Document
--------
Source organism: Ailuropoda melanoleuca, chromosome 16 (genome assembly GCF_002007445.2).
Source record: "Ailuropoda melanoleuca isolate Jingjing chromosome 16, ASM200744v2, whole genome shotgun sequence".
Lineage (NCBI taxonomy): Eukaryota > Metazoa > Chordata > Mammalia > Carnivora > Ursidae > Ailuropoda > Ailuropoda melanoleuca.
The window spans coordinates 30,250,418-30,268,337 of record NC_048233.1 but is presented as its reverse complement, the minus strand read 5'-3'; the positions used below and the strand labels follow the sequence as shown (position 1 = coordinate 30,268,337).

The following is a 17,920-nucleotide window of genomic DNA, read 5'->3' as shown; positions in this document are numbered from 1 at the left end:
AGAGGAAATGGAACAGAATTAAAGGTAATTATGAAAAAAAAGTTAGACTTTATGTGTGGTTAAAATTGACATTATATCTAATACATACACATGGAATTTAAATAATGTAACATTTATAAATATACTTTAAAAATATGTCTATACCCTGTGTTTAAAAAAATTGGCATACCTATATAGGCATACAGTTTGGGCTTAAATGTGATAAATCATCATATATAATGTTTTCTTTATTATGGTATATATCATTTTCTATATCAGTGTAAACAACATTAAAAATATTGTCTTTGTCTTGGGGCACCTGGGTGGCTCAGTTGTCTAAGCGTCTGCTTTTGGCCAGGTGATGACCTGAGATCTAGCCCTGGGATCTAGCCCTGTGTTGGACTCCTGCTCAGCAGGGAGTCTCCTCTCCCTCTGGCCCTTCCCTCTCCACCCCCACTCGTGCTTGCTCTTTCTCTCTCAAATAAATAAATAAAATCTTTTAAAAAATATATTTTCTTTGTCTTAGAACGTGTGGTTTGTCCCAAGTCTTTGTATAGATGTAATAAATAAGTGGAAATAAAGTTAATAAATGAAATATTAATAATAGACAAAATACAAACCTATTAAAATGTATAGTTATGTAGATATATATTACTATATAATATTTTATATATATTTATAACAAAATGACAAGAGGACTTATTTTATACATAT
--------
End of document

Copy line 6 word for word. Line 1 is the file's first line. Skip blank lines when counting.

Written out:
AGAGGAAATGGAACAGAATTAAAGGTAATTATGAAAAAAAAGTTAGACTTTATGTGTGGTTAAAATTGACATTATATCTAATACATACACATGGAATTTAAATAATGTAACATTTATAAATATACTTTAAAAATATGTCTATACCCTGTGTTTAAAAAAATTGGCATACCTATATAGGCATACAGTTTGGGCTTAAATGTGATAAATCATCATATATAATGTTTTCTTTATTATGGTATATATCATTTTCTATATCAGTGTAAACAACATTAAAAATATTGTCTTTGTCTTGGGGCACCTGGGTGGCTCAGTTGTCTAAGCGTCTGCTTTTGGCCAGGTGATGACCTGAGATCTAGCCCTGGGATCTAGCCCTGTGTTGGACTCCTGCTCAGCAGGGAGTCTCCTCTCCCTCTGGCCCTTCCCTCTCCACCCCCACTCGTGCTTGCTCTTTCTCTCTCAAATAAATAAATAAAATCTTTTAAAAAATATATTTTCTTTGTCTTAGAACGTGTGGTTTGTCCCAAGTCTTTGTATAGATGTAATAAATAAGTGGAAATAAAGTTAATAAATGAAATATTAATAATAGACAAAATACAAACCTATTAAAATGTATAGTTATGTAGATATATATTACTATATAATATTTTATATATATTTATAACAAAATGACAAGAGGACTTATTTTATACATAT